KRUM â€” Donna Pierce is returning to work as director at the Krum Public Library on Wednesday. On Tuesday night, the Krum City Council unanimously voted to remove Pierce from paid administrative leave, effective immediately. As part of the council's motion, it also decided to create a task force, made up of council members Rhonda Harrison and Mike Strand, to develop "a managed action plan" for Pierce to improve job performance aspects she needs to work on.
The city of Aubrey will pay Matt McCombs, its city administrator, more than $60,000 as part of a severance agreement. On May 25, the city council voted 4-0 to "unilaterally" sever ties with McCombs "in accordance with the contract based on lack of confidence." Jeff Miller, who joined the council in May, abstained because he didn't have enough information to base his vote on, City Secretary Jenny Huckabee previously said. McCombs left City Hall nearly two weeks ago.
The Krum City Council will meet in executive session at 6:30 p.m. Tuesday to discuss the city library director, who was placed on paid administrative leave earlier this month after a former employee filed a complaint alleging her of misconduct. This is the council's first meeting since May 8 when a special meeting was called to discuss allegations received in a May 1 complaint regarding Donna Pierce, the city's library director of 10 years.
Muck Rack makes it simple to find people, tweets, or articles that mention any name, keyword, company, hashtag etc. We've compiled this guide to help you make the most of your search.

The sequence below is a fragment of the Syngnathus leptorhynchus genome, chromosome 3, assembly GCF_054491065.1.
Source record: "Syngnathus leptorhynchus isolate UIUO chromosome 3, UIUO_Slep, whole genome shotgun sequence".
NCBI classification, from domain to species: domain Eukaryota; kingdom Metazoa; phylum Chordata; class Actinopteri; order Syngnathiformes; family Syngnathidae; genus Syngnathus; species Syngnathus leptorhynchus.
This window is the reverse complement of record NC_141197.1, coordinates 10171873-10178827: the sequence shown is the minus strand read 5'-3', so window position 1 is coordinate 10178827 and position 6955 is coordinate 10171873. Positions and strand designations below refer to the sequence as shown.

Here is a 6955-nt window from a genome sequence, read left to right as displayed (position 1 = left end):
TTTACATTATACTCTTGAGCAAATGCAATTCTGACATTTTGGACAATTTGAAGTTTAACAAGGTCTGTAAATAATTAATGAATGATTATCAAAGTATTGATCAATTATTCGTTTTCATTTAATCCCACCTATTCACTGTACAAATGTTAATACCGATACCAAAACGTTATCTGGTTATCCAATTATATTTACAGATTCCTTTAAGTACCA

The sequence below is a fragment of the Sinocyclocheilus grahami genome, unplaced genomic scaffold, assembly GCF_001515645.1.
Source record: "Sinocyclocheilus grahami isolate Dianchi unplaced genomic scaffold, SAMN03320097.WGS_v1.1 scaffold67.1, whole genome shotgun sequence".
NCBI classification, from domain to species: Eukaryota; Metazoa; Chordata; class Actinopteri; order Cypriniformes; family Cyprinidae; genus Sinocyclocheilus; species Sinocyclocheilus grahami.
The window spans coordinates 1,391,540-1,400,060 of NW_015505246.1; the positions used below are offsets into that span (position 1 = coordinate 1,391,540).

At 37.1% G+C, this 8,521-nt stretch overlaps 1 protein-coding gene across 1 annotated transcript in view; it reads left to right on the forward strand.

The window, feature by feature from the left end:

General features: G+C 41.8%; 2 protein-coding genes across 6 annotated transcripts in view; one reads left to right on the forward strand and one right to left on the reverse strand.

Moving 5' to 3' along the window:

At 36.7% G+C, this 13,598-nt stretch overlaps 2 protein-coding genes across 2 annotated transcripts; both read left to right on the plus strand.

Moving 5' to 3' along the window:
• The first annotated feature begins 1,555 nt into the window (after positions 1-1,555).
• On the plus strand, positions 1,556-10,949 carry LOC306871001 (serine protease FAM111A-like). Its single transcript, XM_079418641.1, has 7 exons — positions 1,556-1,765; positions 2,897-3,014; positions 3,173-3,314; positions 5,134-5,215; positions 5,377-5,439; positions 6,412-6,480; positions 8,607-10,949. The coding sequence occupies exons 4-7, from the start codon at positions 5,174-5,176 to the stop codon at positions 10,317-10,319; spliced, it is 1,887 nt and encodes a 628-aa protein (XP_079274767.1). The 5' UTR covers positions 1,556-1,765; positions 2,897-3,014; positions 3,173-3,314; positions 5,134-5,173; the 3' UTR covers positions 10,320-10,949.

Selecting a term
Start searching tweets, articles from media outlets, articles mentioned in tweets, journalists'
names, titles and bios with some suggested searches:
Companies or Topics (e.g. iPhone, Microsoft)
Phrases (e.g. "cloud computing") — use quotes to keep the terms together
Twitter handles (e.g. @username) — returns those who have mentioned or replied to
Names (e.g. "David Pogue")
Hashtags (e.g. #sxsw, #london2012)
Bio details (e.g. vegan, Olympics, father)
Muck Rack's Advanced Search allows for many boolean operators.
Find results that mention multiple specified terms, use AND or
+. For example, ensure each result contains both Elon Musk and Mark Zuckerberg by
searching Obama AND Romney or Obama + Romney.
Use the operators OR or , to broaden your search when you'd like either of
multiple terms to appear in results. (This is the default behavior of our search when no operators
are used.) For example, search for democrat OR republican to find results that refer to
Democrats and/or Republicans.
Use NOT or - to subtract results from your search. For
example, searching Disney will yield results about the Walt Disney Company as well as Walt Disney
World Resort. To exclude mentions of Disney World, search for Disney -World or Disney
When using one of these operators with a phrase, enclose it in quotation marks. For example, you can
find results about smartphones excluding Apple's iPhone 4S by searching smartphone -"iPhone
Exact case matching or punctuation
If you're searching for a brand name or keyword that relies on specific punctuation marks or capitalization, you can
find results that match your exact query by adding matchcase: before the keyword you're searching for, like matchcase:E*TRADE .
Use parentheses to separate multiple
boolean phrases. For example, to find journalists talking about having fun in Disney World or
Disneyland, search for ("disney world" OR disneyland) AND fun.
An asterisk can be used to search for any variation of a root word truncated by the asterisk. For example, searching for admin* will return results for administrator, administration, administer, administered, etc.
A near operator is an AND operator where you can control the distance between the words. You can vary the distance the near operation uses by adding a forward slash and number (between 0-99) such as strawberries NEAR/10 "whipped cream", which means the strawberries must exist within 10 words of "whipped cream".